I had another firewalk moment last week.

For those of you that are familiar with my book, Firewalk: Embracing Different Abilities, you know that I refer to a firewalk as those moments in life when you take the fear of doing something along with you as you take a risk, rather than allowing the fear to stop you.

Last week my firewalk involved Slimey’s Chutes at Sesame Place.

Are you laughing or just perplexed by the last sentence?

Last week my husband and I took our three-year old to Sesame Place, a wonderful little amusement park outside of Philadelphia, based of course on Sesame Street. I have been living in the world of Sesame Street for the past three years. My son cannot get enough of Elmo and Abby, so our journey to Sesame Place has become a summer ritual.

This year Jaden is old enough to go on a few more of the rides. Now, I have to say, I am not an amusement ride person. I’m the kind of person who has to take motion sickness pills for long car rides and I get seasick on cruises. I usually leave the riding part of parenthood to Scott, my roller coaster-loving husband.

However, I love the water! So a ride involving me being in water tempts my otherwise queasy self. And there was another factor at work here. Jaden is already beginning to understand there are many physical things I can’t do (run for more than 20 feet, carry him home from a walk when he’s tired, button his shirts, etc). I want him to see me do some physically fun things.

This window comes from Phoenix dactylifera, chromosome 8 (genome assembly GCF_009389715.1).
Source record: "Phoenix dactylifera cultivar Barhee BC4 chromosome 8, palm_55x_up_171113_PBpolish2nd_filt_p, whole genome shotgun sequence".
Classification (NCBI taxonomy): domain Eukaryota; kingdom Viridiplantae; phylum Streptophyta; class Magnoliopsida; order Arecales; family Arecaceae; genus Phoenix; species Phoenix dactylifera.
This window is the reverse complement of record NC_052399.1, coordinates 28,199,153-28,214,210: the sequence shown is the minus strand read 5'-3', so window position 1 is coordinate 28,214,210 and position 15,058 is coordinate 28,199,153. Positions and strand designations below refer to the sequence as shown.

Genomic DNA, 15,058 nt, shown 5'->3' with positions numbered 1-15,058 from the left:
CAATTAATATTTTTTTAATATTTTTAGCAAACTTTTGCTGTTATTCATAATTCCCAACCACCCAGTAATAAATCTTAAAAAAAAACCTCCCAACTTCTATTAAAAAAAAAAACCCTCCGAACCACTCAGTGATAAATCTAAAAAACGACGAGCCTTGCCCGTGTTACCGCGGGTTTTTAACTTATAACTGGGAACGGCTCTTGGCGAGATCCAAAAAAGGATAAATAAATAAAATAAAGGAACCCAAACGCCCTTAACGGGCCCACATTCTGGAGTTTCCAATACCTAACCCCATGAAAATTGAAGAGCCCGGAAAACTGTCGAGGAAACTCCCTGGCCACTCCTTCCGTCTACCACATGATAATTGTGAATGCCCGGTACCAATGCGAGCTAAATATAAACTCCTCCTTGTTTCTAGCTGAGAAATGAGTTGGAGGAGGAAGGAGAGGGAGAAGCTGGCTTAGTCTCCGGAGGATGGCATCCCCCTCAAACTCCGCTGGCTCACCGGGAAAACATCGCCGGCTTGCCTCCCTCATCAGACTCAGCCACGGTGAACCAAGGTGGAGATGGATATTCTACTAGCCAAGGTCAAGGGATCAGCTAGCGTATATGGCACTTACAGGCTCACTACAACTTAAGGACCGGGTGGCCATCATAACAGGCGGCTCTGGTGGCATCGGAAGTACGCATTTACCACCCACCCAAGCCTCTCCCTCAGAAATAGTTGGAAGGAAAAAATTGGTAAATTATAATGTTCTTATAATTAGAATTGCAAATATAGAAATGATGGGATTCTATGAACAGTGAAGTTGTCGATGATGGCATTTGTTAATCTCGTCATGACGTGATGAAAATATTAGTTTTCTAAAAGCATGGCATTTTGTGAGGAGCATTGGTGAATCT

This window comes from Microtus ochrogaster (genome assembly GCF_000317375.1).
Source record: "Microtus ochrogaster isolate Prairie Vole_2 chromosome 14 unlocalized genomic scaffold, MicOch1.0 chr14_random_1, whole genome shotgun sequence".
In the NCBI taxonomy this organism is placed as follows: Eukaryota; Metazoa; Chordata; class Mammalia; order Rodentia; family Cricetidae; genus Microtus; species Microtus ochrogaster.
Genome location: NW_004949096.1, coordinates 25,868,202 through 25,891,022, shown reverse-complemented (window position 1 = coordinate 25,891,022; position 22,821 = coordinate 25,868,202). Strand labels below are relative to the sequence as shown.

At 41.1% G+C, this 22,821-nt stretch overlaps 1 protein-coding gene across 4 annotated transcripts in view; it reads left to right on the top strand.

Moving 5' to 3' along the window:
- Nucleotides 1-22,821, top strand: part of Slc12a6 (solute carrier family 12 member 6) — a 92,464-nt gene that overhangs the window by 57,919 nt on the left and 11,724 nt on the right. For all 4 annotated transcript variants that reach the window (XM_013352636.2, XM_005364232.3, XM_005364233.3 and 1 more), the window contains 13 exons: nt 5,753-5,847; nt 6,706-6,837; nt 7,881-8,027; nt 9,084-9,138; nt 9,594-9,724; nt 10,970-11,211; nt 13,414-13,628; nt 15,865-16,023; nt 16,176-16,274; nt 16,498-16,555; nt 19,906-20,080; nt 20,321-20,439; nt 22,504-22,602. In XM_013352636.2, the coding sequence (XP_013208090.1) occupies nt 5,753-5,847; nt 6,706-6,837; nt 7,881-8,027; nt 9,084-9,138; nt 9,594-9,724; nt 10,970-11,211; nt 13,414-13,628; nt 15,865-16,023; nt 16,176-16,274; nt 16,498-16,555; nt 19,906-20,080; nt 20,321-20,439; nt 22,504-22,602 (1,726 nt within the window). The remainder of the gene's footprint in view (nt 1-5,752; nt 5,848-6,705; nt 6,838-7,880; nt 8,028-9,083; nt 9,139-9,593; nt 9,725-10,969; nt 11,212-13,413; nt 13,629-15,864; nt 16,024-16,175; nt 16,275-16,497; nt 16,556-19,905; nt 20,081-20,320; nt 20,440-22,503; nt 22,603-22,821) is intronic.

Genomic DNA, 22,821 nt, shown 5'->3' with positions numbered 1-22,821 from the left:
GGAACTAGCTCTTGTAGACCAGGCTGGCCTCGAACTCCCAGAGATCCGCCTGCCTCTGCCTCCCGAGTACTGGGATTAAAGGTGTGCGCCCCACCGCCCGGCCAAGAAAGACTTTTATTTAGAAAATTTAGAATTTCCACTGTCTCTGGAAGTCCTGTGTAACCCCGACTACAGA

So, using my mantra of “breathing through fear,” I stood in the long, hot line with my family, coaching myself that I could do this. By the way, being a water ride, we were of course barefoot and had to stand on the hot cement for twenty minutes, so it did feel like a firewalk!

Scott took Jaden in his inner tube and I followed in my own tube. I swear the ride was not even thirty seconds, but I uncontrollably let out petrified gasps the entire way down. When Scott greeted me at the end of the “chute” I said, “That was a little scary.” He replied, “Are you serious?”

It wasn’t until a couple days after we got home, that I got the lesson:

When you live with a disability, when you can’t always control your muscle movements, when you never know when you will fall or drool, who needs an amusement ride? You have built-in excitement. Our children will learn far more from how we handle that, than whether or not we go down a water slide.

What’s your take on amusement rides? Love them or hate them? Tell me why in just one word.

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